More difficult question to answer than it should be. We all know that the economy spent the first quarter in contraction and is now halfway to an official recession. A number of forward looking indicators are starting to roll over, but for the most part still stand in expansionary territory. We all know that while wages have fallen well behind the rate of inflation that labor markets are strong, meaning that demand for labor is strong, but not at any price.
We'll learn more about the US employment situation for April this Friday. It stands likely that the unemployment rate has dropped to 3.5%, but that wage growth has also dropped.... to 5.5% year over year, as average workweeks have expanded... to 34.7 hours. On top of this Friday's labor market survey based data, the Bureau of Labor Statistics is also responsible for tracking CPI. In March, headline CPI printed at annual growth of 8.5%. The April print is due next Wednesday.
In an IntraFi Network podcast interview that I read about at Bloomberg News on Tuesday, former Fed Vice Chair Randal Quarles sees the Fed in a tough spot, and he does throw the blame for the Fed's slow start on tackling inflation around. (Quarles served as Federal Reserve Vice Chair until December 2021.) Quarles said, "Given the intensity of inflation, the degree to which unemployment has been driven down - to bring that back into an equilibrium, it's unlikely the Fed is going to be able to manage that to a soft landing. The effect is likely to be a recession." Quarles goes on... "For an economy that has accustomed itself to interest rates as low as they have been for as long as they have been, it doesn't take a very large nominal increase in interest rates to be a very significant percentage of debt service for a number of heavily indebted actors."
Upon reading that, I paid a little visit to the website for the US debt clock. As I type out this morning's note, US GDP stands at $23.622T. US National debt stands at $30.426T. That's a debt to GDP ratio of 128.8%. This also adds up to $91K worth of debt per US citizen or $242K worth of debt per US taxpayer. Yes, that's just federal debt. Those citizens and taxpayers are in more debt than that. US Total debt (includes Federal, State, Local, Business, Financial institution, and Household debt) adds up to $90.245T or 382% of GDP. Given that all these resources contribute to GDP, does it not make sense to include all of these sources in stating a true debt to GDP ratio? There is good news. The average US family (household?) has savings of $13.6K socked away. Then again that includes the mega-wealthy. This is not the median. Uh oh.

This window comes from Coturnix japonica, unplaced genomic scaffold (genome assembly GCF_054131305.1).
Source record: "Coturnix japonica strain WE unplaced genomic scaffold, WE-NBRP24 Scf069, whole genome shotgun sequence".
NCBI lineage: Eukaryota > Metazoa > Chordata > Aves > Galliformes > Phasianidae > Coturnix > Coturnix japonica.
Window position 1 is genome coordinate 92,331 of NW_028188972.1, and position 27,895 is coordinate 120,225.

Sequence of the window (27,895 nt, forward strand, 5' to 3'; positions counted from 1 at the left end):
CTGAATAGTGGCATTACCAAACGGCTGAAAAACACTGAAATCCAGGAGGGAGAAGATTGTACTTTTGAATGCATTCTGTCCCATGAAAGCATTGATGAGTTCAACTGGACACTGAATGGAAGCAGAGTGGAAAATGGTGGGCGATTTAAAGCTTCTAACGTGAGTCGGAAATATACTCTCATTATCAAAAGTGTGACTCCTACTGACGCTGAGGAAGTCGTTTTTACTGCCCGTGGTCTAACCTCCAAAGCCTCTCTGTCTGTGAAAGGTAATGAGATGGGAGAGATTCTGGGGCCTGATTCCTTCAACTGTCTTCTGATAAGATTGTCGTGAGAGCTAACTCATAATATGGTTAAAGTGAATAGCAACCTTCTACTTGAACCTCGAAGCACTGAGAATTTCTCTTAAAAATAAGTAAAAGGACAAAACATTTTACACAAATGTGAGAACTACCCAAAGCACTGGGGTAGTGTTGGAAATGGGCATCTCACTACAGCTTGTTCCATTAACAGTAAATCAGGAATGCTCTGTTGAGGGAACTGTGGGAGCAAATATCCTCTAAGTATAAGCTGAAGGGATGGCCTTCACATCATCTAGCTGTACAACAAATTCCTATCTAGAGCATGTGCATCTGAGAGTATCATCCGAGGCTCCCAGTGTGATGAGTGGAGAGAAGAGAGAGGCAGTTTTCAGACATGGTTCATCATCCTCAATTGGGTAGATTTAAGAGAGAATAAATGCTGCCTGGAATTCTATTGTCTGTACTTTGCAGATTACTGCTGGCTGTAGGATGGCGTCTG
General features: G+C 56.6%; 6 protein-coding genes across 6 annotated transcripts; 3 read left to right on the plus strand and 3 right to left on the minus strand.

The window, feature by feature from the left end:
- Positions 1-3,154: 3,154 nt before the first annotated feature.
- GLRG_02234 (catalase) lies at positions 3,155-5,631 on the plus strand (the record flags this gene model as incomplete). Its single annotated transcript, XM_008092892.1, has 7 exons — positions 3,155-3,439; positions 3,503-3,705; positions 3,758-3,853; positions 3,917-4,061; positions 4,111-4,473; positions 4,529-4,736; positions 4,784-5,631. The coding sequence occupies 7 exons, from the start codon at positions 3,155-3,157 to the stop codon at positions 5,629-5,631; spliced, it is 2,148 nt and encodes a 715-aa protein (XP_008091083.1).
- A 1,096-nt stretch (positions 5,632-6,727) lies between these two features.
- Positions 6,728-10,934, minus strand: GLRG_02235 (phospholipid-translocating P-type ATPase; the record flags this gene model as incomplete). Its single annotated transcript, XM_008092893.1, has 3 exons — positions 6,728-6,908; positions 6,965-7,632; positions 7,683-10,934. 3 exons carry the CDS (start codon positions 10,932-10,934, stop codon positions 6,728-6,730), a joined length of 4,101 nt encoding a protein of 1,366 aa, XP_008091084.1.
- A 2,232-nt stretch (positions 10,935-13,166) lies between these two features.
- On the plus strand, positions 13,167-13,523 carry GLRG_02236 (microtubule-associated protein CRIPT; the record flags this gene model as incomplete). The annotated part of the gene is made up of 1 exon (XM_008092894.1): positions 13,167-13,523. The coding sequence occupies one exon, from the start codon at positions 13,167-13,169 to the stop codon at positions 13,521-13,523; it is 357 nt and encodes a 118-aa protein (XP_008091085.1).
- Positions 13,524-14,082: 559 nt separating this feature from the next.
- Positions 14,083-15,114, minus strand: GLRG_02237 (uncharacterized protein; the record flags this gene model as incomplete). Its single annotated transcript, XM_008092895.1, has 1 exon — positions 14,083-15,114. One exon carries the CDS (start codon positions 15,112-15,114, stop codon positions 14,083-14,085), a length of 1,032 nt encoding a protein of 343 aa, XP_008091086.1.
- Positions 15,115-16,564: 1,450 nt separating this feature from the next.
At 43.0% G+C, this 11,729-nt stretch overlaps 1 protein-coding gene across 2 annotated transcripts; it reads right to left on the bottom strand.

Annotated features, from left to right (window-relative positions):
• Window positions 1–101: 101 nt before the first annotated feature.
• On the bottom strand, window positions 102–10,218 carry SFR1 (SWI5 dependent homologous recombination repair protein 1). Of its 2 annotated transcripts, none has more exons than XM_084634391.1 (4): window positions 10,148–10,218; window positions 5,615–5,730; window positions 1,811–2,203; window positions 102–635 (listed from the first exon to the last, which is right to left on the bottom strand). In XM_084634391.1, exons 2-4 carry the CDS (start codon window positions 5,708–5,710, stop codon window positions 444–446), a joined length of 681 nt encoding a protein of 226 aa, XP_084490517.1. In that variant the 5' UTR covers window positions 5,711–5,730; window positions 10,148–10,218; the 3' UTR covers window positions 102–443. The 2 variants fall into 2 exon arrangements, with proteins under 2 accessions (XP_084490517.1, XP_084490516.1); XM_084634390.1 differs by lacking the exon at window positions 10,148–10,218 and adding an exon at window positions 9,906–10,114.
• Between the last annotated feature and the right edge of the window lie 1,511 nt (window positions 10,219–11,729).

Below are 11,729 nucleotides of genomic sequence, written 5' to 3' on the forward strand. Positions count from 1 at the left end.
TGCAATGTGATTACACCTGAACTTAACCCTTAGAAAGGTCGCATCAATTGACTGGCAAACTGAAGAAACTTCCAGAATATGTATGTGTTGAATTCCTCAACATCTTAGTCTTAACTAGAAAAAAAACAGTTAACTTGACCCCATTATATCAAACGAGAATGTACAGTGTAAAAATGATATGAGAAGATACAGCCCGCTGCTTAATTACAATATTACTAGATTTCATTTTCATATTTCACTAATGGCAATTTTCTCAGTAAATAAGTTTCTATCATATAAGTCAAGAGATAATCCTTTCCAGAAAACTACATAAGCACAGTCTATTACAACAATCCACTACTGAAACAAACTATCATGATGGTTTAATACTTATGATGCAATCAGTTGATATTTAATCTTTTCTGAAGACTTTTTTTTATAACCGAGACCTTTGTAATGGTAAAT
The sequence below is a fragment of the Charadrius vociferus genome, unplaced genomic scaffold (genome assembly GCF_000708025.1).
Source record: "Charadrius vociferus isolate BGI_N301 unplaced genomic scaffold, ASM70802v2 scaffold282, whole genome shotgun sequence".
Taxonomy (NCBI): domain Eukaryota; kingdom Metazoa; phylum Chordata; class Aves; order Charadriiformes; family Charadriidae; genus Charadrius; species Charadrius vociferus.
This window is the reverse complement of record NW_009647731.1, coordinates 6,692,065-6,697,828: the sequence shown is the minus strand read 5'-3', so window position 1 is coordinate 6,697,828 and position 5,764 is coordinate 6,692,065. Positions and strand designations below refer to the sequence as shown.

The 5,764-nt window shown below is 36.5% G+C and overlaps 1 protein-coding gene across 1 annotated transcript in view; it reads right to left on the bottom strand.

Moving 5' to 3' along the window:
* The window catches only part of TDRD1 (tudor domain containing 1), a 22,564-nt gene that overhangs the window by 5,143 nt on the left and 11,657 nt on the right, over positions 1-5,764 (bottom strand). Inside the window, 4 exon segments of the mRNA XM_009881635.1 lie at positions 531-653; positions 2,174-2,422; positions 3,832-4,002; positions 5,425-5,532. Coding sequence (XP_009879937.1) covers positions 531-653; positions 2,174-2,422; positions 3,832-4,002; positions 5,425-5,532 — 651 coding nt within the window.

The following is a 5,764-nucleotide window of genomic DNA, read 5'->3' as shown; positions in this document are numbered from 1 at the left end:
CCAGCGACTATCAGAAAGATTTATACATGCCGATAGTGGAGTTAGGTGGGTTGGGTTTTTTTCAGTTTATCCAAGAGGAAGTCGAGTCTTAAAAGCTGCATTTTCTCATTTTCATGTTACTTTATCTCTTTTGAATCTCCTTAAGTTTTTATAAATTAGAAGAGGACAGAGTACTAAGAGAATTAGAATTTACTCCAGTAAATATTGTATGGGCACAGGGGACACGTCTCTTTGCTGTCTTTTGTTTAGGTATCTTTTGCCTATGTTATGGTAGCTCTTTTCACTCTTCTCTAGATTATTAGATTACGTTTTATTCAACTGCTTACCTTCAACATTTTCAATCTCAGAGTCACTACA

Blame? You knew that was coming. Quarles also said... "Had clarity been provided, I think the Fed would have acted earlier." Readers will recall that President Biden did drag out the nomination of Chair Powell for a second term until November 2021. On that Quarles added, "We would have been better served to start getting on top of it in September. That was hard to do until there was clarity as to what the leadership going forward of the Fed was going to be."
The Fed claims to be data dependent. The basic problem is that what the Fed watches most closely... data-points on employment and inflation, as this is where the dual mandate lives , are composed of nothing but lagging indicators. Heck, even how the Fed will ultimately be judged... on economic growth or GDP is a seriously lagging indicator. The Fed has needed to and still needs to be anticipatory, which means reliance upon forward looking survey type indicators. They talk about inflation expectations often enough so we know it's on their radar. Use the force, Jay... use the force.
"These Aren't The Droids You're Looking For"
No, Tuesday's "up" day was not the confirmation of Monday's bullish reversal that traders and investors are looking for. While the session was positive enough in overcoming some choppy price discovery, most traders really just sat on their hands for most of the day ahead of this afternoon's FOMC policy decision.
First, the Treasury yield curve flattened on Tuesday and is still flattening ahead of that meeting... with the US Ten Year paying "just" 2.98% by day's end, 2.96% right now, and the US Two Year Note yielding 2.77% last night and 2.78% this morning.